A 72-year-old Chinese man named Liu Xianping is getting the world’s attention today for his work as a model. A model for his granddaughter’s boutique. Which sells clothes for teenage girls. After his first pictures were posted, Grandpa went viral and Web traffic to the store jumped. Liu says, “Why unacceptable (for someone like me to wear women’s clothes)? Modeling for the store is helping my granddaughter and I have nothing to lose. I’m very old and all that I care about is to be happy.”
Elderly Chinese man becomes star model November 20, 2012
Shameless on the AGO’s unibrow stunt November 8, 2012
To promote its special exhibit on Frida Kahlo and Diego Rivera, Toronto’s Art Gallery of Ontario has been handing out stick-on unibrows and photographing patrons wearing them. Here is a nicely trenchant response from the awesome feminist youth mag, Shameless. (It really is awesome, by the way. Consider buying subscriptions for the youths in your life!)
Here’s a taste:
I hate to be a joykill, here, AGO, but since when did celebrating an artist who challenged our ideas of feminine beauty by refusing to change the way she looked involve breaking her down through the implicit public ridicule of her appearance? Over the course of her lifetime and afterwards, Frida Kahlo’s unibrow was viewed as many things–striking, daring, odd, challenging, coy, studied, bold, memorable, and the reason why so many men fell love with her–but never as a city-wide joke. Why start now?
How did Jessica Valenti lose the baby weight? September 15, 2012
A major news organization wants to know. Jessica Valenti, feminist activist and author, recently gave birth and wrote a book. In promoting her book, she pitched story ideas to various news outlets dealing with issues she address in Why Have Kids? One organization wasn’t really feeling her original pitch, and came back with this:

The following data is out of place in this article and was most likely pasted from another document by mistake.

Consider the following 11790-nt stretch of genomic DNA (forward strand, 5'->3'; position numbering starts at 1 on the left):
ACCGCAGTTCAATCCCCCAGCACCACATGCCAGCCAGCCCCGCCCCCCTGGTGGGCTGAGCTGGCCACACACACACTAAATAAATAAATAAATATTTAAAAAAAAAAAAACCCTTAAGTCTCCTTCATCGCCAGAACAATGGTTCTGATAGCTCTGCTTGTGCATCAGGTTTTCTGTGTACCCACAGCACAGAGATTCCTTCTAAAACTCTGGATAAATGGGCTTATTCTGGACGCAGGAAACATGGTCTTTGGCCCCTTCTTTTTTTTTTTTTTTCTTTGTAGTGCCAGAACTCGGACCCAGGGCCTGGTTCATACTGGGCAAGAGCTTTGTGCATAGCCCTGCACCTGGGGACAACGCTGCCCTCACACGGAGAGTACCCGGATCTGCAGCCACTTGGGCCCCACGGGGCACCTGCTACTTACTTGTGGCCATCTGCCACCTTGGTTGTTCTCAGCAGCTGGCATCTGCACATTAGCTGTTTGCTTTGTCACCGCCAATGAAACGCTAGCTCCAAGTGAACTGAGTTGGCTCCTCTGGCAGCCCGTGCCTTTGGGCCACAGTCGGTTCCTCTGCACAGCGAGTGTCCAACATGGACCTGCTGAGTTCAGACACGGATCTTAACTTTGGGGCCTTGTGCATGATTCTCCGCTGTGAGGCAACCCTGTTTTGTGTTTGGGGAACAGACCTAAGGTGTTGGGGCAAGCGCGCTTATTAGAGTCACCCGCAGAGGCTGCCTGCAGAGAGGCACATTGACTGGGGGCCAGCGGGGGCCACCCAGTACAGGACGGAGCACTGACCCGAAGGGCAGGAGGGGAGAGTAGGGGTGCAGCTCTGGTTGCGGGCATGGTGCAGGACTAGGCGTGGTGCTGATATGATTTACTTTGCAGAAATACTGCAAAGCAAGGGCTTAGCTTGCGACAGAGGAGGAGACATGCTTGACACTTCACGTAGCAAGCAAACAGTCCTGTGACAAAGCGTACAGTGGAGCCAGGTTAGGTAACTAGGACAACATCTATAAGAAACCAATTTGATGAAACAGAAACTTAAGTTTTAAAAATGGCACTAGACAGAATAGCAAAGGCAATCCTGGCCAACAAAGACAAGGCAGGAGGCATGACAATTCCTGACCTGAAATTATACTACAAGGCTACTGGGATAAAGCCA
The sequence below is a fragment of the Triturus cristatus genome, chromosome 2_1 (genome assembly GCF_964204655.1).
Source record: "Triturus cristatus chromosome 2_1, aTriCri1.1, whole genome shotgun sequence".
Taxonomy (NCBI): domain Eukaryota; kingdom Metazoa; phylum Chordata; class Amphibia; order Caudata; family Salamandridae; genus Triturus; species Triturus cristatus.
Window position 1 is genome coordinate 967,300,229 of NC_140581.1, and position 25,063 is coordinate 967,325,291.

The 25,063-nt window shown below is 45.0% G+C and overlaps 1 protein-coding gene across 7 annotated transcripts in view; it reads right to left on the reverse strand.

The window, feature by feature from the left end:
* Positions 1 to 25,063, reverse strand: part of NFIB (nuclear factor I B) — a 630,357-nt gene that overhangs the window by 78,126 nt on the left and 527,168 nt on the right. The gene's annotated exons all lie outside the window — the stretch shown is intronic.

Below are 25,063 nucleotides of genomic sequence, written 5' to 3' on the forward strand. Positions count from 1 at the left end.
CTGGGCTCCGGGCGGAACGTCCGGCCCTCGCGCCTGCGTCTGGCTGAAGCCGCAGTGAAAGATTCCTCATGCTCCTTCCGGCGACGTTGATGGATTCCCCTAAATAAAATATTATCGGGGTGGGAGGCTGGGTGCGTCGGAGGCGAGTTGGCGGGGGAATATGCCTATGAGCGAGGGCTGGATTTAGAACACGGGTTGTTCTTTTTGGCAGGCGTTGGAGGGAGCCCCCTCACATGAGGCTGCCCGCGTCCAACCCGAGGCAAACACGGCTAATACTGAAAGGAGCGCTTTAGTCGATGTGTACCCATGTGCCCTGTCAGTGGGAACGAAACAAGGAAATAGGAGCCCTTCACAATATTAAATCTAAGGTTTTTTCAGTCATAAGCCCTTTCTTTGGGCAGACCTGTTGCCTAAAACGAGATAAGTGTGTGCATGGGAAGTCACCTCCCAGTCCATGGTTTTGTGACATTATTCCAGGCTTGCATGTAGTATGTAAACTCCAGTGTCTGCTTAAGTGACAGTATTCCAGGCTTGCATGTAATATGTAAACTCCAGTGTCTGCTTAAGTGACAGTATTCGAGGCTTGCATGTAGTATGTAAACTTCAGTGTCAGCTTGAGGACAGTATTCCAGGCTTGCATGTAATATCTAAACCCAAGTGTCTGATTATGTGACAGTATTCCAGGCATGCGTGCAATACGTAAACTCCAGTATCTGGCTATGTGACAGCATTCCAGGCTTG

Would Jessica be interested in writing something about weight loss after having a baby? We’re doing a lot of coverage around Jessica Simpson’s efforts to lose the baby pounds, and we’d love to hear from Jessica Valenti about what it was like for her to shed the weight. She can get as personal as she’d like—our readers love personal stories. Along with the actual process of losing weight (what she ate, when she exercised, etc), it would be interesting if she could focus on setting realistic expectations for yourself as a new mom. I feel like a lot of conversation among our audience has turned to the fact that new mothers aren’t prepared for the onslaught of all the worrying that comes with having a baby, including her looks.
I nearly choked on my coffee this morning, trying not to laugh at the irony of it all. Read more here.
The Logic of Who Deserves Respect September 6, 2012
Potty Training Your Kids At The Restaurant Table Might Possibly Upset Nearby Diners
“I noticed that this lady was having her two — she had two twins, two little girls about 2-and-a-half years old, sitting on what I thought were booster seats,” one witness to a public potty training tells KSL-TV in Utah.
But she soon discovered that those booster seats were actually kiddie toilets. ”She had to undo the jumpsuits, and take them all the way down so they were completely nude, with the jumpsuits down to their ankles just eating their chicken nuggets, sitting on little toddler potties,” the diner recalls. “I was like this is not ok, we’re eating, there was a business meeting with about five or six businessmen going on right next to me. The place was packed.” So she did what lots of people would probably do in the same situation: Take a photo with her phone and post it on Facebook.